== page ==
Chicagoland: Illinois Lottery Commissioner Attempted to Drive the State Game to His Former Company
Fox 32 in Chicago reports on Illinois lottery superintendent Michael Jones, who the station has found to be steering government contracts to the company he owned until his appointment to the state lottery.
The decisions look corrupt on their face. The year after Illinois privatized its lottery, it reaped $100 million more in state revenues.
After all, following its privatization, the Illinois Lottery has greatly improved its take. In fiscal year 2012, the Lottery made $100 million more than it did in 2011, before privatization took effect.
So privatization seems to have worked. Yet, Mr. Jones – the acting superintendent of the Illinois lottery – has taken two separate occasions to dissuade other states from moving in the same direction.
Illinois Lottery Superintendent Michael Jones criticized Indiana's search for a private lottery manager in August, saying Indiana officials didn't seem to have learned from Illinois' problem-plagued lottery outsourcing effort.
Jones' objections are likely just sour grapes from his unsuccessful attempt to win the contract for himself, according to John Ruberry.
It may have something to do with his losing the lottery privatization contract war. Before this, his second, tenure as Illinois Lottery superintendent, Jones formed a company called ‘Your Lottery LLC’ to pursue the Illinois lottery contract for himself. He was listed by the Huffington Post as one of the top contenders for the contract. When he was interviewed, Jones spoke glowingly of the benefits a private company could bring to the state lottery, which severely lagged behind other states.
After failing in that, Jones also wanted those companies bidding the project to hire him as a consultant – unsuccessfully again.
When Jones withdrew from consideration and lost the contract, he changed his tune. Sources tell Illinois Review that Jones may have tried to contact other bidders, allegedly promising to ‘help’ them get the state contract in exchange for a large chunk of their proceeds. When all of the bidders turned Jones down, Jones decided the process, which wasn't allowing him to get paid according to Illinois ‘rules of order,’ he soured on the privatization contract process and began his campaign.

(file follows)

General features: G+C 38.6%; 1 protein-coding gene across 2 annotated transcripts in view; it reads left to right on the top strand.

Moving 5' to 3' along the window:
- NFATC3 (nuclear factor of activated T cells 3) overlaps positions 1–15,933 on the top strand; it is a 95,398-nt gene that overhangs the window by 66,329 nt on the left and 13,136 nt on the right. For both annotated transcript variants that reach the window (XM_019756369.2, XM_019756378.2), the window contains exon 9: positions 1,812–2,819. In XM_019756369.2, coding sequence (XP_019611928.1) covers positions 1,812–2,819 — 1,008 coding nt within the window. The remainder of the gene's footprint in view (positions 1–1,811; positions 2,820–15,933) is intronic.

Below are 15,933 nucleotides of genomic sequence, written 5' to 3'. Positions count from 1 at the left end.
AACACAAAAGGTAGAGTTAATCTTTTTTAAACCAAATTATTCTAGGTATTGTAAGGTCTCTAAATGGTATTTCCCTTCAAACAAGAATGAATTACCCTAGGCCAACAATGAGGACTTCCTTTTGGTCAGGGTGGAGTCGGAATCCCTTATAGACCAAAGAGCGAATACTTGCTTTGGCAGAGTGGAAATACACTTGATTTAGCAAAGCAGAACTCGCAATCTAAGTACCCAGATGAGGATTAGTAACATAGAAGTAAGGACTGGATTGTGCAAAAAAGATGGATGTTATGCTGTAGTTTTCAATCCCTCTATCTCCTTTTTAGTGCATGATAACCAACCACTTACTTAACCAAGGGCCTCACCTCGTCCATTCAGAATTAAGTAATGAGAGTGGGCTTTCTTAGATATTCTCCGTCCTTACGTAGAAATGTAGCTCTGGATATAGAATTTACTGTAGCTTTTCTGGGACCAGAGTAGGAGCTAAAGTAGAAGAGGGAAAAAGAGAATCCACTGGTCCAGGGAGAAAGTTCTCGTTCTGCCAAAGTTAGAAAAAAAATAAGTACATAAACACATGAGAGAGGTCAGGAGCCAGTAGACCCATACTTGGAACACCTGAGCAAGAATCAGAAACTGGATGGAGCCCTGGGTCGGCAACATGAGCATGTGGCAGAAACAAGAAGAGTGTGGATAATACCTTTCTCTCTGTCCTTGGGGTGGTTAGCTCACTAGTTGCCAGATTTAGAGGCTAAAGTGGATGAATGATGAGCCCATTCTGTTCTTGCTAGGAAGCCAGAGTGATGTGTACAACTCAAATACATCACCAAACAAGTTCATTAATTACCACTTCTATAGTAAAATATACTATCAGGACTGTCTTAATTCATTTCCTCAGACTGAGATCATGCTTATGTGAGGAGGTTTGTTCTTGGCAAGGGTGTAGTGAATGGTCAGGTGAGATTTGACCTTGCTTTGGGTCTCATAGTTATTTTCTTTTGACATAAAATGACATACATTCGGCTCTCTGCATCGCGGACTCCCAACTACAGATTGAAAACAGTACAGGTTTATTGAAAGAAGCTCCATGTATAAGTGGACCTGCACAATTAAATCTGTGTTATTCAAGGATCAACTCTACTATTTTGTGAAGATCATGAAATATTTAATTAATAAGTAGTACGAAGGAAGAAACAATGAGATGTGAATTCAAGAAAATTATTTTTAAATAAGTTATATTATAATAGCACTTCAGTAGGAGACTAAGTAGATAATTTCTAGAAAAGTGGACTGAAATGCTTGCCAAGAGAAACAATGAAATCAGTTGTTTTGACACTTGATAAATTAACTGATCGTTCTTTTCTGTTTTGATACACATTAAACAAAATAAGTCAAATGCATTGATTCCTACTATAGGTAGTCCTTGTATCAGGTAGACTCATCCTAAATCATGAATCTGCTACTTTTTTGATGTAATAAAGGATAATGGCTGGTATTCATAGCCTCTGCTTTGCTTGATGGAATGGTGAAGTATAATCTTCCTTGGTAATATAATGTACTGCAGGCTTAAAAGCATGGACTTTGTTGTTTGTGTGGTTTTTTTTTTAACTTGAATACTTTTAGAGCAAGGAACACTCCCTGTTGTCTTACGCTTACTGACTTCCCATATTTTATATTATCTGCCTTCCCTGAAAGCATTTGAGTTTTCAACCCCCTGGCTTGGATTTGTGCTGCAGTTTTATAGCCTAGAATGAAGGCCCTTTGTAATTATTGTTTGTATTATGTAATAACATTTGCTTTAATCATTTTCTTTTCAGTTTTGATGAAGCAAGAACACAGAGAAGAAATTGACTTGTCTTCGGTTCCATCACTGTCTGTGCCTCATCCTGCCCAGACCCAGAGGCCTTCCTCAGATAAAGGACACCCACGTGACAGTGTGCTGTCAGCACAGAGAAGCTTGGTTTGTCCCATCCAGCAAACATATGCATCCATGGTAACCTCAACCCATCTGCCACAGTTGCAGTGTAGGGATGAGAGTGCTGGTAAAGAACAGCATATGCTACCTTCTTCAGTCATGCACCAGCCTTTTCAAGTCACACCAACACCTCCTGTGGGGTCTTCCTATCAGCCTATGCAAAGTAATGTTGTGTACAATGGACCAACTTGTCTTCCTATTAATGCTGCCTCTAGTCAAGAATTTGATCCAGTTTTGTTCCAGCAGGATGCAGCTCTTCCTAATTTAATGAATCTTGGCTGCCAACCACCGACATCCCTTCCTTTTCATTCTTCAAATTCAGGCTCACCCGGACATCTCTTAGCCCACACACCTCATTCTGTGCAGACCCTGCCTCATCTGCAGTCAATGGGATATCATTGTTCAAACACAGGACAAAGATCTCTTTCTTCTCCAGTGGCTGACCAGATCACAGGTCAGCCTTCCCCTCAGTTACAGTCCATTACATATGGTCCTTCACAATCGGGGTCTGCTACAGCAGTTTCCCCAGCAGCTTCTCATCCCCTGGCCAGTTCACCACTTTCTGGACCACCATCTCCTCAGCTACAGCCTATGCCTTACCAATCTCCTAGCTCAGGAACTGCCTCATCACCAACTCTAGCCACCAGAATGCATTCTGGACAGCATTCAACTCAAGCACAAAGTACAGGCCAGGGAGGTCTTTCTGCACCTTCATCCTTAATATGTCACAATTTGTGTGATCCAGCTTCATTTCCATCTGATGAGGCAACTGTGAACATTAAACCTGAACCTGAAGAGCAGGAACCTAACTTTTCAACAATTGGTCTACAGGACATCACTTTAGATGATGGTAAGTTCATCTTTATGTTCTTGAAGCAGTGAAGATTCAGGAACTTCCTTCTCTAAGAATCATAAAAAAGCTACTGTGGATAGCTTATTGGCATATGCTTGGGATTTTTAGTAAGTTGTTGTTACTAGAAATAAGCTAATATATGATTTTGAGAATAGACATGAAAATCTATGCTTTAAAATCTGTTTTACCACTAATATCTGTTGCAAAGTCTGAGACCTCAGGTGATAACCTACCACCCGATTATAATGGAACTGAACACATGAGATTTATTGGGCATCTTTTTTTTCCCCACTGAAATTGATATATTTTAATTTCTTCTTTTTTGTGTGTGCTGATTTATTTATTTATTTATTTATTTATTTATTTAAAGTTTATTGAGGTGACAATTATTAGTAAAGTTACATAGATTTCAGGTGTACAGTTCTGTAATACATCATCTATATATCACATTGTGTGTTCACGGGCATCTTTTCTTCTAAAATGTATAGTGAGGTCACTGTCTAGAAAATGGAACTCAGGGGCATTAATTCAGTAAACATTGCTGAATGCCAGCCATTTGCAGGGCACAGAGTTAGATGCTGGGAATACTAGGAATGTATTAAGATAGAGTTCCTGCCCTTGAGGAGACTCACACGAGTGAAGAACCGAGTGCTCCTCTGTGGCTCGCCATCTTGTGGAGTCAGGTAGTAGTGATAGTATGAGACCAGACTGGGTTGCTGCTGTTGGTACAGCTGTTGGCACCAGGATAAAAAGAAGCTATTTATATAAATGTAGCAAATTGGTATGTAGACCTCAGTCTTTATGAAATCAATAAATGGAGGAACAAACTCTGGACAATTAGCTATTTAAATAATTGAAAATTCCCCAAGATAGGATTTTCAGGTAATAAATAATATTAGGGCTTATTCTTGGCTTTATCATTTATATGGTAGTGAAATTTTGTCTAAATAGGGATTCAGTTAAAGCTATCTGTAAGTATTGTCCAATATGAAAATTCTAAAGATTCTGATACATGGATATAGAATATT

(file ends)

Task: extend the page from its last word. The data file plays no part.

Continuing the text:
[Jones] earned his reputation in Illinois by leaving his job for a little while and forming up an LLC to compete in the contract bidding process for Illinois lottery, which went private last year. He withdrew from consideration before the bidding process was finalized and then tried to sell his “expertise” as the former lottery director to other unsuspecting bidders. Weirdly, no one took him up on his offer, and when a private company won the contract, Mr. Jones immediately set about trashing Illinois Lottery privatization process. And did I mention he’s back to being Illinois Lottery director? Because he is.
As the top state official overseeing the Illinois Lottery, records show, Michael J. Jones has: (1) Tried to get the private company that runs the lottery to hire his daughter’s ballet company for a promotion. (2) Hired a consultant who got more than $115,000 for four months of work assisting with Internet lottery sales — even though the private lottery manager oversees those sales. The same consultant made another $46,000 in that time working for Illinois Senate President John J. Cullerton (D-Chicago), who met her through Jones. (3) Found himself facing questions raised by the lottery manager’s lawyer over free tickets to professional basketball, baseball and hockey games that he and other state employees got.
It's all part of the "Chicago way..."